If you are interested in a guided tour of current intellectual fashion, Francis Fukuyama's latest book is just the ticket. It offers overnight stops in anthropology, economics, moral philosophy, psychology, neuro-physiology and other attractive locations. As with all good tours, it offers a combination of the exotic and the familiar. There are enough new names to suggest that we are breaking new ground, but there are also comfortingly established names - from Schumpeter to Margaret Mead, from Socrates to Hayek.
The tour has the merit, too, of being a round trip. We are taken through some disturbing and challenging terrain but eventually arrive back at the point we started. The theme of the tour is the breakdown of social order, the rise in crime, the weakening of trust and morality. This is familiar territory, but Fukuyama does not seek to minimise its challenges. He takes a studiedly neutral view of the various arguments from left and right as to why what he describes as the "great disruption" has happened. But in the end his message is a reassuring one.
Fukuyama tells us that while things may seem bad, they are not as bad as they have been on previous tours. We (by which I think he means what used to be called western society) have been over this course before. Human society is always likely to follow this track, as one social order breaks down and another takes a little time to re-establish itself. But, he assures us, a re-establishment will happen. Human nature, both individually and in society, ensures that some new form of order will be arrived at, even though it may seem unfamiliar and unattractive in prospect. We arrive at the end of the journey with a sigh of relief, perhaps bemoaning our bad luck in having lived through the period of the disruption, but confident that our successors will complete the job of social reconstruction.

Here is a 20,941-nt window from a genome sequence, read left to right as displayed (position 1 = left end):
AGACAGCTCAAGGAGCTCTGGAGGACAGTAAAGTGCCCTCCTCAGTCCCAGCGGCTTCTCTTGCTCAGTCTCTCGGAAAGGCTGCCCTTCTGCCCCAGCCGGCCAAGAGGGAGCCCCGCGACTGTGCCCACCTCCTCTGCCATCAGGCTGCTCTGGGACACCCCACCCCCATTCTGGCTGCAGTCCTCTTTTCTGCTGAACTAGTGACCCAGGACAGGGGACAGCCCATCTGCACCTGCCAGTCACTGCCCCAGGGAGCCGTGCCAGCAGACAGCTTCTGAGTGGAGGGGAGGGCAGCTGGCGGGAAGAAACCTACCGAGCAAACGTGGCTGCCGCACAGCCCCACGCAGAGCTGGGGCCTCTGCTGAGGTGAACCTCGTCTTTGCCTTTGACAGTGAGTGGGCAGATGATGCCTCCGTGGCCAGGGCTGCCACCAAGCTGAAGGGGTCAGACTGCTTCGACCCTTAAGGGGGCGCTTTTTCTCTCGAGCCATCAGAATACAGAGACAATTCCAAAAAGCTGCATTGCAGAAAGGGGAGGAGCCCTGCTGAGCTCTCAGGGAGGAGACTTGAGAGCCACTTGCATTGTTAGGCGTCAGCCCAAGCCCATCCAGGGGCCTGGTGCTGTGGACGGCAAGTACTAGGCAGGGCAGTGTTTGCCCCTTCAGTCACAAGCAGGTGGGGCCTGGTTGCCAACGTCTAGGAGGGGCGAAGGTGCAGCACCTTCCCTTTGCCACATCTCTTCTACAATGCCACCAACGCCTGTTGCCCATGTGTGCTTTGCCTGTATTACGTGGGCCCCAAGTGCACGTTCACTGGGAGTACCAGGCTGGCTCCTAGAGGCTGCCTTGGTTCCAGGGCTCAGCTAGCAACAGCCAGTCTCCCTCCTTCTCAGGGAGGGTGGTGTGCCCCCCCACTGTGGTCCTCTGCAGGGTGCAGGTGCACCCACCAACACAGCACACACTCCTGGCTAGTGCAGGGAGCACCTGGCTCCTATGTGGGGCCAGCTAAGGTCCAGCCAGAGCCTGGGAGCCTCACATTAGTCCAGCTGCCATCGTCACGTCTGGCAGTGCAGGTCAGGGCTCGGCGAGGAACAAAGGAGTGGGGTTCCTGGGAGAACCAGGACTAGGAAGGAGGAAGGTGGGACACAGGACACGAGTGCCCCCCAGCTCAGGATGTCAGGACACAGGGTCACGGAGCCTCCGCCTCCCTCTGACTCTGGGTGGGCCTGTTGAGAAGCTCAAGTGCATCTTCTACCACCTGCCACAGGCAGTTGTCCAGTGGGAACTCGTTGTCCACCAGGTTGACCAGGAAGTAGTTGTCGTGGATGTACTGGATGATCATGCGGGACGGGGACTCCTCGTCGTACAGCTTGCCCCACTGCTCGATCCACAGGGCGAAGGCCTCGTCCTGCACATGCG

I learnt much from and enjoyed the book. But the package tour left me dissatisfied in one major respect. I couldn't help but think about that which seems to have been deliberately skirted around. There is, it is true, a brief discussion at the end of the book which takes us into some of this region. This is the chapter asking, "Does capitalism deplete social capital?" Fukuyama offers a tentative negative answer but seems hardly aware that the capitalism about which this question has sometimes been asked in the past has now been transformed into a different and much more powerful beast.
There are, in other words, major aspects of the modern global economy that Fukuyama fails to take into account. One does not need to be a Marxist to understand that the shape of that modern economy has huge implications for societies across the globe. The mere fact of the single global economy; the concentration of economic power in fewer and fewer hands; the increasing importance of technology and the corresponding decline in the value of labour; and the rapidly growing significance of the privately owned media as a means of shaping social values are all new phenomena which raise in a serious form, for the first time, the question of whether or not an acceptable social order will or will not be allowed to reassert itself this time. It is at least arguable that these global forces are now so powerful that the efforts of individuals or of whole societies to negate or reverse them will come to nought. The great disruption and the breakdown of social order may not be the cyclical phenomena that Fukuyama comfortingly identifies. They may be, on this occasion, the outcome of forces so powerful that they can actually prevent the operation of the expected self-righting mechanisms.
What is odd about the book is not that it provides no answer to this sort of question, but that it appears to ignore it altogether. In averting his gaze from this part of the territory, in his apparent belief that everything is for the best in the best of all possible worlds, Fukuyama exhibits that same Pollyanna-ish optimism that we saw in Anthony Giddens' Reith lectures. So Fukuyama's package tour is an enjoyable and reassuring experience for the small number that can afford it. It seems scarcely relevant to those thousands of millions who inhabit the territory that the package tour avoids.
Bryan Gould, a former member of the Labour shadow cabinet, is vice-chancellor of the University of Waikato, New Zealand